Divine inspiration: Holy Family Catholic Church, Indooroopilly

Designed by Douglas and Barnes and built at the height of church construction in Queensland, Holy Family is an expressive and memorable example of Australian modernist ecclesiastic architecture.

The Holy Family Catholic Church in Indooroopilly was designed by the Brisbane-based architectural firm Douglas and Barnes in 1961, and constructed between 1961 and 1963. Noticeably influenced by Pier Luigi Nervi’s unrealized scheme for a cathedral at New Norcia, Western Australia (1957–61) as well as other, international modern concrete church designs – most notably Marcel Breuer’s St John’s Abbey Church in Minnesota, USA (1953–61) and Oscar Niemeyer’s chapel at the Palácio da Alvorada in Brasília, Brazil (1958) – it combined expressive forms with novel materials and relied on innovative construction methods that had never before been tested in Queensland.

Holy Family was built at the height of church construction in the state. Between 1955 and 1965, more churches were built in Queensland than in any decade prior or since. In this period, the Catholic Church and its architects also increasingly recognized the need to rethink ecclesiastical architecture to cater for modern society. However, the Liturgical Movement’s progressive ideas for liturgical renewal, formalized by the Catholic Church as part of the Second Vatican Council (1962–65), are not evident in the design of Holy Family.1 Its vertical structure and elongated basilica were firmly rooted in pre-conciliar attitudes. Nonetheless, Holy Family is arguably one of the most expressive and memorable modern churches in Australia. It should enjoy greater national recognition, and certainly deserves better protection and care.

In 1960, Archbishop James Duhig, also known as “James the builder,” purchased the corner block adjoining the existing timber parish church in Indooroopilly, which had been built around 1926. Following this land acquisition, parish priest Father Victor Francis Roberts (Indooroopilly PP 1938–73), to whom Duhig entrusted the management of the project, travelled to Europe to visit the latest Catholic churches. Upon his return, inspired by what he had seen overseas, Roberts commissioned the young local architect William (Bill) Douglas of the firm Douglas and Barnes to design a modern architectural landmark.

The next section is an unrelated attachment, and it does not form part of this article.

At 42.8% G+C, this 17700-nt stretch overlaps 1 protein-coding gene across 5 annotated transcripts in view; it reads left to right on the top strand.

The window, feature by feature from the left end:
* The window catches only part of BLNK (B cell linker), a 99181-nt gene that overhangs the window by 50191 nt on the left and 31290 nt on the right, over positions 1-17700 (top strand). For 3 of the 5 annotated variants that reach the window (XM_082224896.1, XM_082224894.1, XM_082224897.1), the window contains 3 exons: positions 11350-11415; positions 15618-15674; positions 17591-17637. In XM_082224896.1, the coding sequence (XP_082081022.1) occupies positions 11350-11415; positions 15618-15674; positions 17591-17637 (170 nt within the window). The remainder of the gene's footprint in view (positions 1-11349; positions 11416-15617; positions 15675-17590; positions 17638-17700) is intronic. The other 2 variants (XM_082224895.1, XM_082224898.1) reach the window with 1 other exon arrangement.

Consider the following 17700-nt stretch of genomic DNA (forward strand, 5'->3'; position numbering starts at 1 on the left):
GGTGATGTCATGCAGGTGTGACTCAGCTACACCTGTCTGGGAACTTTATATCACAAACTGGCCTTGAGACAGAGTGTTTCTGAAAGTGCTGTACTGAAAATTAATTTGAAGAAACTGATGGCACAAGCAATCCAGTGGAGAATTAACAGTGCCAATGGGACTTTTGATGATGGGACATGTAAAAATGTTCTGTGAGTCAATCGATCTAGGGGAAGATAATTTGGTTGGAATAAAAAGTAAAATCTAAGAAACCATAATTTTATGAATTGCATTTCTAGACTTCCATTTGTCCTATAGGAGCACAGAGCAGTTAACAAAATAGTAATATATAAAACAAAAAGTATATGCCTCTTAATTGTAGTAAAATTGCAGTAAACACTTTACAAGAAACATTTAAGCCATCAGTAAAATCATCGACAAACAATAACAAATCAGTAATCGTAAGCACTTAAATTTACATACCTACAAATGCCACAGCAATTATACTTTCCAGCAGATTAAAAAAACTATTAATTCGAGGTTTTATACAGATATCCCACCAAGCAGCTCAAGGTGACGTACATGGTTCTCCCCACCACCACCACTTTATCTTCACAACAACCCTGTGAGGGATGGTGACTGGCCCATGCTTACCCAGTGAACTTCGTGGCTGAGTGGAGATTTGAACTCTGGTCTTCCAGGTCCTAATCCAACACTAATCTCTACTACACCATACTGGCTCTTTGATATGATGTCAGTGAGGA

Holy Family features complex, expressive geometry contained within a more traditional vertical structure and elongated basilica.

Holy Family features complex, expressive geometry contained within a more traditional vertical structure and elongated basilica.

Image: SLQ RAIA Photography Collection

By mid 1961 the design was complete. Douglas had dreamt up a monumental church of tilted walls with origami-like pleats. The imposing column-free concrete structure measured 51.8 by 14.3 metres, and reached 17.5 metres at its highest point. Inside, it offered seating for 615 people. The design of the baptistery chapel, which was separated from the main building, was a geometrical tour de force. It was octagonal in plan and had eight tilted hyperbolic paraboloid arches as walls, a sculptural ceiling of curved pleats that masterfully joined the arched bays together, and a tall slender spire.2

To document this extraordinary design, the architects relied on complex mathematical formulae and geometries (calculated and drafted by Harvey Blue, an employee of Douglas and Barnes). For instance, the eight hyperbolic paraboloid arches of the baptistery chapel were calculated and set out using conic sections. The fact that these walls were also tilted inwards by ten degrees added further complexity to the calculations.3

The complex design resulted in a challenging build, and construction took more than two years. Requiring non-standard construction methods and locally untested techniques, Holy Family was a test for the workmen involved, which is likely why the first contractor went bust. A local boat builder was engaged to construct the timber formwork for the chapel, and for the church building proper a scaffold tower was constructed. The tower was supported on “bogies” (wheel sets used under train cars) and slid on rails down the centre of the building. “Jumbo,” as it was called, supported a collapsible “butterfly-like” formwork that allowed the contractor to pour one “pleat” of the church at a time.

Sections and floor plan, prepared in March 1961.

Sections and floor plan, prepared in March 1961.

Image: University of Melbourne, Fryer Library Douglas and Barnes Collection, UQFL289 job0122.